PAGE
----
Among other issues, Ohio has a lot of low-ranked law schools, and many of its most talented grads don't stay in-state; they head to centers of the legal industry, like nearby Chicago, instead.If Professor Merrit really wanted to do a solid analysis, she would have chosen a more populous state with a destination legal market that isn't so unfairly burdened with low-ranked schools. Obviously, if she had run this analysis on New York, California, Illinois, Florida, or D.C., the results would have been significantly more favorable to the legal academy, and way, way more relevant to the nationwide pool of law graduates. As well all know, those states' legal economics are doing much better for younger graduates than f'ing Ohio.
The best thing about Weissmann's piece is not that it's superficial 'net rubbish, but that it reinforces the profitability of the law degree:
[E]ven relatively low-paid J.D.'s earn enough compared with mere bachelor's holders to make law school a financially worthwhile investment....One reason is that, even law grads who work in other fields, such as business or public policy, tend to get a nice salary bump compared with people who ended their educations after college.The first take-home point here is that he accepts the mathematical validity of Simkovic & McIntyre's work. This is a major website and a person who has written on legal education previously. He surely knows better. But still, when you dazzle people with mathematical models and such, you can sell ice water to a polar bear.
Wang is currently working as an LSAT tutor, which is more or less a nightmare scenario for most students. On the other hand, he's making "over $100 an hour," meaning he could easily be making six figures. By Simkovic and McIntyre's metrics, his law degree looks like a solid choice, given that relatively few mere B.A. holders under 30 earn that much.
I can't overstate how awesome it is that people still put stock in Economic Value of a Law Degree. It's bogus research that has been shredded to pieces for its number of flaws (bias, methodology, lack of refuting alternative causation hypotheses, etc.), and Weissmann still cites it for the proposition that non-lawyers get a "salary bump" for having a JD!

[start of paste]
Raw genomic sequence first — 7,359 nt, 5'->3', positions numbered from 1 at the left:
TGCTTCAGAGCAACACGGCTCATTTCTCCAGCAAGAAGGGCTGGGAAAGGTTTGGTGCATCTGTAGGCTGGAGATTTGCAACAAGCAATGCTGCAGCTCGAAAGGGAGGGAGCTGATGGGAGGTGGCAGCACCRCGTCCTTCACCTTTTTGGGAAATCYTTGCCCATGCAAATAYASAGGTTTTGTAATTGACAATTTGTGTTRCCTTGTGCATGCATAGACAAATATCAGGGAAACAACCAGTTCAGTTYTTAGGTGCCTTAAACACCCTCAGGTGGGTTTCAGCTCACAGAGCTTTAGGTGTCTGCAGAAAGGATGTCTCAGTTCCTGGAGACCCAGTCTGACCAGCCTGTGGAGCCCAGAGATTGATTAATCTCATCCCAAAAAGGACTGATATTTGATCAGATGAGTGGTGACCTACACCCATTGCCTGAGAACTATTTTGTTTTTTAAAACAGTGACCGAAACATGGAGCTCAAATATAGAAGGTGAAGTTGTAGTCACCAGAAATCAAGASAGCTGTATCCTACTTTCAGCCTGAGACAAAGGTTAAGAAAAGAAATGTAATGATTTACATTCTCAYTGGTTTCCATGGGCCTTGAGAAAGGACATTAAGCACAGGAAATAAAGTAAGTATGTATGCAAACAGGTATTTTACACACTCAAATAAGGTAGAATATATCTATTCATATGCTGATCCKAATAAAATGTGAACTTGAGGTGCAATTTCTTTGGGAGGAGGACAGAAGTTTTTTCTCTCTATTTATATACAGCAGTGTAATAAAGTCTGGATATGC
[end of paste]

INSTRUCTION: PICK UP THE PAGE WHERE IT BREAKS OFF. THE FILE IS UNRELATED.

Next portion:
The second take-home point is that there's a writer in America who believes an LSAT tutor is actually making the full-time equivalent of his stated hourly wage, or that it's "easy" for an LSAT tutor to get so much work (in a declining LSAT environment) to make that much. And then it's almost like he uses that conclusion for circumstantial proof of Simkovic & McIntyre's claims that non-lawyer JDs do okay financially - it's the emotional side we have to be concerned about. Your money can't save you from the depression that you'll never settle a speeding ticket.
Note the core approach here: The mainstream journalist points out potential sample/methodological issues with Professor Merritt's research, but when he discusses the pitfalls of Simkovic & McIntyre's research, he writes as though the sample selection and methodology were fine and it's the extrapolation of the results that's the issue, despite rather glaring issues in Simkovic & McIntyre's sampling and methodological approach, not to mention the causation problem that's present when looking at a premium like this.
Were I a feminist scholar, I would point out that taking the white males' research conclusions at face value without relaying any of the skepticism and blatant issues therein, while repeating white male criticisms of the methodological approach of the female scholar, is a blatant example of academic sexism.
But I'm not, so fuck her and her stupid look at real-life linkedin profiles.
I'm off to spend some of my million-dollar JD premium on a professional-grade ice cream machine. I'm going to see if I can make a flavor that tastes like the bitter crocodile tears of $200k LSAT tutors.